Whenever I try to knead (by hand) or move after kneading, a high hydration dough like ciabatta, it sticks to my hands terribly and often seems ruin any shaping I try. I've tried flour on my hands, but it comes off so quick - what can I do to keep it from sticking so badly?
Let the dough rest in the bowl for a while after mixing. Time will not only improve the flavor (insert autolyse proselytism here) but will also give the flour time to hydrate, making the dough somewhat easier to handle.
Dough will become less sticky as you work it -- witness the way dough kneaded in a mixer or food processor initially sticks to the sides but eventually forms a ball and leaves the bowl clean. So, one option is to work it a bit with a mixer first, or just with a wooden spoon in the bowl.
Anil's suggestion to oil your hands is a good one. If the kind of dough you're making allows it, add some oil or butter to the dough during mixing, too.
Flour helps, of course. Instead of trying to coat your hands in flour, throw a bit on the kneading surface and on the top of the dough.
For very sticky dough, a dough knife can help you scrape the dough off the surface and fold it over onto itself until it becomes easier to handle. This is easiest if you're working on a hard, smooth kneading surface like marble.
There are two main ways this is accomplished, and one condition which will cause stickiness.
To mitigate sticking:
- Use flour
- Use water
I usually knead by hand, and keeping my hands generously moist is often enough to prevent sticking (I knead in a bowl). This causes the dough to be a little wetter than I aim for.
Then, while shaping, I will use flour on the surface, since I won't be knead it anymore.
I will put some oil on the baking parchment when baking, to prevent sticking.
What causes dough to stick overly much is not sufficient hydration (time) and gluten formation (time & kneading)
Oil was the answer for me when trying to shape my rye bread. As the rye flour is stickier then bread flour which in turn makes the blended flours stickier then normal. It made the dough as workable as my regular dough from bread flour alone.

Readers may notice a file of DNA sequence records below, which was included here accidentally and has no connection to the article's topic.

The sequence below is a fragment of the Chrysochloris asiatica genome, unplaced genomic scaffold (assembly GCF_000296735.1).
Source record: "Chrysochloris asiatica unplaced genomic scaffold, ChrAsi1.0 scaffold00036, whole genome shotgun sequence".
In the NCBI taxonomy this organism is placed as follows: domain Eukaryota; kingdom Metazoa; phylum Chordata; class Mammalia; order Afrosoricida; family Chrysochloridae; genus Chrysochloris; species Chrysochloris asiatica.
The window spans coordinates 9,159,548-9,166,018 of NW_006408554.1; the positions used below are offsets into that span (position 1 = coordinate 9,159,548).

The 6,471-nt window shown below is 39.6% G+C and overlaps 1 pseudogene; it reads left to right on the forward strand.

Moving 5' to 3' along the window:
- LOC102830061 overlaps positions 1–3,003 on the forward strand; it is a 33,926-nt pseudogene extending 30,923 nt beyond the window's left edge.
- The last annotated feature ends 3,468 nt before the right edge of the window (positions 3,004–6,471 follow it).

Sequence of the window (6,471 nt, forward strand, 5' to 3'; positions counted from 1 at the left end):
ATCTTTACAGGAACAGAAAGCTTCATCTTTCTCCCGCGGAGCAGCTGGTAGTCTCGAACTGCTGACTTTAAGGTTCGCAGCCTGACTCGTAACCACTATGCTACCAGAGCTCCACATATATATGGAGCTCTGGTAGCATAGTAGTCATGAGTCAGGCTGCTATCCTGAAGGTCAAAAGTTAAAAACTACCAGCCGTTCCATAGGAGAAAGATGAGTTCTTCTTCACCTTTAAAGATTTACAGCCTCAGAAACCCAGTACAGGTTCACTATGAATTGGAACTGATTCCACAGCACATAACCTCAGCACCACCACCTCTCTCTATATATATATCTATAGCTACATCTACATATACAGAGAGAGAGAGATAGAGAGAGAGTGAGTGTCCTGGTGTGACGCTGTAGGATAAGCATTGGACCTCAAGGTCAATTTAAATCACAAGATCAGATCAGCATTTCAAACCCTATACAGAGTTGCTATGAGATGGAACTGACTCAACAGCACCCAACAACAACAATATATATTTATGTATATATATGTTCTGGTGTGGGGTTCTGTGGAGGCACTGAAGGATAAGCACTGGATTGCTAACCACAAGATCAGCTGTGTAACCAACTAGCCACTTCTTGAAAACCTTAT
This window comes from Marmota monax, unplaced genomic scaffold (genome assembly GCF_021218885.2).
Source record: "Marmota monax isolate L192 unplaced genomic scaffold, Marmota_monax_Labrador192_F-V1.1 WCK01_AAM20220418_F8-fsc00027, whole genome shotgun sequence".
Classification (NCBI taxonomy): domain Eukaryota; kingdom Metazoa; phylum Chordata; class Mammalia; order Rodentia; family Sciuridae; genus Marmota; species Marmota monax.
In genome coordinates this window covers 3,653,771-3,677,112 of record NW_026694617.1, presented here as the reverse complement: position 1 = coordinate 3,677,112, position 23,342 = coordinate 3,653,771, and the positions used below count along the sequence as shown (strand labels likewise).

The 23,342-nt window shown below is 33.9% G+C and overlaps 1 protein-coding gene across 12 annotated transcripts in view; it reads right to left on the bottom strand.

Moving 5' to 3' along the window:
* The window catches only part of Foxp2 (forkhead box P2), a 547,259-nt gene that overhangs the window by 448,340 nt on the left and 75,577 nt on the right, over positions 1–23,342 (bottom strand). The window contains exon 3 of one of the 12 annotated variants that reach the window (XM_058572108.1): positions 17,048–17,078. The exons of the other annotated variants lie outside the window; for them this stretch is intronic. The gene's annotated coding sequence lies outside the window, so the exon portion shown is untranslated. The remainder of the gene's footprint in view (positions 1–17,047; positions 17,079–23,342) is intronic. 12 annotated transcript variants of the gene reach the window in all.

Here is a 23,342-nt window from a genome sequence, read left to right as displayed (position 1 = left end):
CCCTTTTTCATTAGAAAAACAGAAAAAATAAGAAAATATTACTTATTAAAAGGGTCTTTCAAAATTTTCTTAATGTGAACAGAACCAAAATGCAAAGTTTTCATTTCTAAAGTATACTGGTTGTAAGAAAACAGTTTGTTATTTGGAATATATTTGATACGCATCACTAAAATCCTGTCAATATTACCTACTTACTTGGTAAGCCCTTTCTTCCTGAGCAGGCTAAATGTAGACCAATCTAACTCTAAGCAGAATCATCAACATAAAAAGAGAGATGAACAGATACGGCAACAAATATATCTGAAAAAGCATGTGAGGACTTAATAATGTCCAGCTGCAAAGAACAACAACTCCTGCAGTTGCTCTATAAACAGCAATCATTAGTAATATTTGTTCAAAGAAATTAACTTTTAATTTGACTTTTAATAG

My experience is in using the no knead method. Using the oil on my hand actually worked very well. I had zero dough on my hands between the first and second proofing.
My suggestion is to try it with grease or oil, similar to oiling utensils. This is what you can do when you prepare dough. If you are concerned about the amount of oil in the bread, you can try flour.
Apart from this, the dough consistency plays a major role. If you make your dough a little harder, the stickiness will decrease. If it is too loose, it will stick a lot.
I don't have the reputation to comment, but Max has the right answer in my experience: wet hands for sticky dough. I was a pizza cook for a few years in a few different restaurants in my teens and twenties, although that just taught me to handle dough, not super sticky dough. Now I make pizza from a 78% hydration recipe at home at least twice a month, and wet hands combined with speedy rolling have always been the keys to keep it from sticking to me.
Pick up the dough with both hands and form a ball quickly by folding it in on itself while rotating the thing - fold, rotate, fold, rotate, over and over until you've got a ball. The trick is not to let your fingers or hands rest in the dough for more than a second. I'm about to make ciabatta in the morning following King Arthur Flour's recipe and that's my plan again, despite their guidance to cut the dough on a flat surface.
If your hands are wet and you move quickly, you can knead the dough by hand without any other trickery.
An additional tip: kneading faster keeps the dough from sticking too badly. For some reason, speed makes a noticeable difference.
Also, just go with it. At the end, put a little flour on your hands and rub them together; the little dough stuck to your hands is dried out by the extra flour and crumbles off your hands into your dough, so you don't lose any dough.
Embrace the sticking. You can do a stretch-and-fold entirely in your hands, and instead of gripping the dough, you let the two ends stick to your hands while separating them and closing them again. It aligns the gluten beautifully. When you are ready, you have to separate/scrape off the dough from your hands. If you need a round boule at this time, you may need to do it in a basin of flour, but for a ciabatta, it is enough to do the triple fold.